Stars in the riverthe prints of Jessie Traill
Dates + times
16 February 2013 – 23 June 2013
Open 10.00 am – 5.00 pm every day
Recorded information +61 2 6240 6501
General information +61 2 6240 6411
For visitors with mobility difficulties +61 2 6240 6411
This exhibition celebrates the artistic career of one of Australia’s most important printmakers of the twentieth century, Jessie Traill.
Embracing the medium of etching in the early 1900s, Jessie Traill forged a radical path for printmaking in Australia through the duality of her vision. Depicting the beauty of the natural environment alongside dynamic images of industry, her lyrical response showed a profound understanding of the dilemma which requires nature to be sacrificed in order for the modern world to progress.
From early views of Victoria rural scenes and Melbourne as the ‘Paris of the South’ through to her major series documenting the construction of the Sydney Harbour Bridge, the prints of Jessie Traill combine her poetic sensitivity with an unerring eye for line and form.
Traill’s prints are recognised as vital to the evolution of post-war Modernism, with her unique visual expression finding an ideal medium in the etching plate. After studying with John Mather in Melbourne, Traill travelled to London to study with Frank Brangwyn, which led to a shift towards large, bold and dramatic compositions. An early conservationist, her works depicting the natural landscape touch a contemporary chord.
Equally at home etching iron girders or towering eucalypts, Jessie Traill is considered one of Australia’s most remarkable printmakers.
Observant and adventurous, Jessie Traill was among a core group of woman whose financial independence allowed them to concentrate on their art during the early twentieth century. She studied painting and drawing at the National Gallery School in Melbourne and took lessons in etching from prominent Melbourne printmaker John Mather. Intrigued by the medium, she later moved to England to study with key printmaker Frank Brangwyn, who brought a bold and experimental quality to her printmaking. Returning to Australia, Traill was one of the earliest artists to produce colour etchings.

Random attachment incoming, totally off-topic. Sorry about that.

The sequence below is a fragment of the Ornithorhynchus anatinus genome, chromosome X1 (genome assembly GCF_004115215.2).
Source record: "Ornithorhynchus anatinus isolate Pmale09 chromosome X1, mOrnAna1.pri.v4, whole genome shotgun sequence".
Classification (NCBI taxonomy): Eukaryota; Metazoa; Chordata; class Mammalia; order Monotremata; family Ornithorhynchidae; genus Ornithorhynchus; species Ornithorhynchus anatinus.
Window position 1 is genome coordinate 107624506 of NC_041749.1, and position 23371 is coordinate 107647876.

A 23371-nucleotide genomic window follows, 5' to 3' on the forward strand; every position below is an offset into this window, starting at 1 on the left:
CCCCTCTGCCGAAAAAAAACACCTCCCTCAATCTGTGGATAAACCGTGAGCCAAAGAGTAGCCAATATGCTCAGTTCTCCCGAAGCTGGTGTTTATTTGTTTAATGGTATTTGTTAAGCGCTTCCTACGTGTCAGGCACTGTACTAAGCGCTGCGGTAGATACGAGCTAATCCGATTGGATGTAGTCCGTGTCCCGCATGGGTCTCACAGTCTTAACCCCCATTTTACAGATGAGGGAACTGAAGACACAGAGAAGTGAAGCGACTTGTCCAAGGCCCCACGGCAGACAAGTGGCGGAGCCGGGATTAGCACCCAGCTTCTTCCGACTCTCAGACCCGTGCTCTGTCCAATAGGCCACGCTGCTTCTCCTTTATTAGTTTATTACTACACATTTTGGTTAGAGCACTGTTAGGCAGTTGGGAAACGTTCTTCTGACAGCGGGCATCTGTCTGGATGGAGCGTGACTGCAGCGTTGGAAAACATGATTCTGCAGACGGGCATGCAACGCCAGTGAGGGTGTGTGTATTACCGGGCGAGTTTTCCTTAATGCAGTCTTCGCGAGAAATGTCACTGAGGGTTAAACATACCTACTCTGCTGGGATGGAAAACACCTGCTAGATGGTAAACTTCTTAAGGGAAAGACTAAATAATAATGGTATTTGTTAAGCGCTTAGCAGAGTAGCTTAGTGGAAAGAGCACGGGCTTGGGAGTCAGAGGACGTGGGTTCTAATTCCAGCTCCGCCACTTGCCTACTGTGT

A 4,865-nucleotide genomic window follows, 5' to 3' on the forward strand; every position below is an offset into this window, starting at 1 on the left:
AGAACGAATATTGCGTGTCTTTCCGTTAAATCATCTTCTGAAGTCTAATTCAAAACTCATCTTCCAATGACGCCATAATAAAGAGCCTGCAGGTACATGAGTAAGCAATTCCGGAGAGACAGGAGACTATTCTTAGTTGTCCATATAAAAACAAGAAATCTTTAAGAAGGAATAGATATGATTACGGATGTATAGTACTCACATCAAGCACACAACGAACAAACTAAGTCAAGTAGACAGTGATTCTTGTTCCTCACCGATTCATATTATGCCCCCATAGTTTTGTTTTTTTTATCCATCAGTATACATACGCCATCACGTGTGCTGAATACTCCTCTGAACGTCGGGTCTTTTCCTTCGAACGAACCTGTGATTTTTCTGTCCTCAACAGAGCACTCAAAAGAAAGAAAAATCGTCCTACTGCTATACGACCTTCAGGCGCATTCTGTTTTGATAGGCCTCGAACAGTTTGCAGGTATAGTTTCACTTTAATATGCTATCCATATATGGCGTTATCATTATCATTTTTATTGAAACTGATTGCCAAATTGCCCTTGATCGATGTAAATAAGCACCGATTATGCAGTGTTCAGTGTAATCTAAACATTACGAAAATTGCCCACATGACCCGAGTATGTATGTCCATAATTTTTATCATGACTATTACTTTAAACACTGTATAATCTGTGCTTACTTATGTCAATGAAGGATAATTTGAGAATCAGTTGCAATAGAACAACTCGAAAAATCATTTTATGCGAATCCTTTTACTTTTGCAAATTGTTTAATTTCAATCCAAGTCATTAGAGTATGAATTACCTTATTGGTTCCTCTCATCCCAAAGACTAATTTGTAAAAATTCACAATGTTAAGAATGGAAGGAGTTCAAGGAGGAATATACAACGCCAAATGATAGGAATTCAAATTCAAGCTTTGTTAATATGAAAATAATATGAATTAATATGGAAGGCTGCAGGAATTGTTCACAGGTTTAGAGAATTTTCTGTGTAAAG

Evening Mallacoota, West 1924, National Gallery of Australia, Canberra, purchased 1983
An incessant traveller, Traill crossed the equator at least 15 times during her lifetime, including three and a half years serving as a VAD nurse based in Rouen, France, during the First World War. From 1927 to 1932 she made regular trips north to draw the Sydney Harbour Bridge under construction, also venturing to remote regions including the irrigated soldier settlement at Red Cliffs near Mildura and the Hermannsburg Mission in Central Australia. She loved to drive in her Morris Oxford and Brisbane and Launceston, where she had family, were favourite destinations. However, many of her most remarkable works took inspiration from the bushland surrounding her rural property at Harkaway, near Berwick.
Now considered a key figure in early twentieth-century Australian printmaking, Jessie Traill was under-represented in collecting institutions until the late 1970s. The National Gallery of Australia first acquired prints by the artist in 1976 and is privileged to present this exhibition, which establishes Jessie Traill as a key figure in the history of Australian printmaking and includes over 100 of her etchings, drawn from the NGA’s outstanding collection.
Jessie Traill c.1920, photograph, State Library of Victoria, gift of the artist, 1966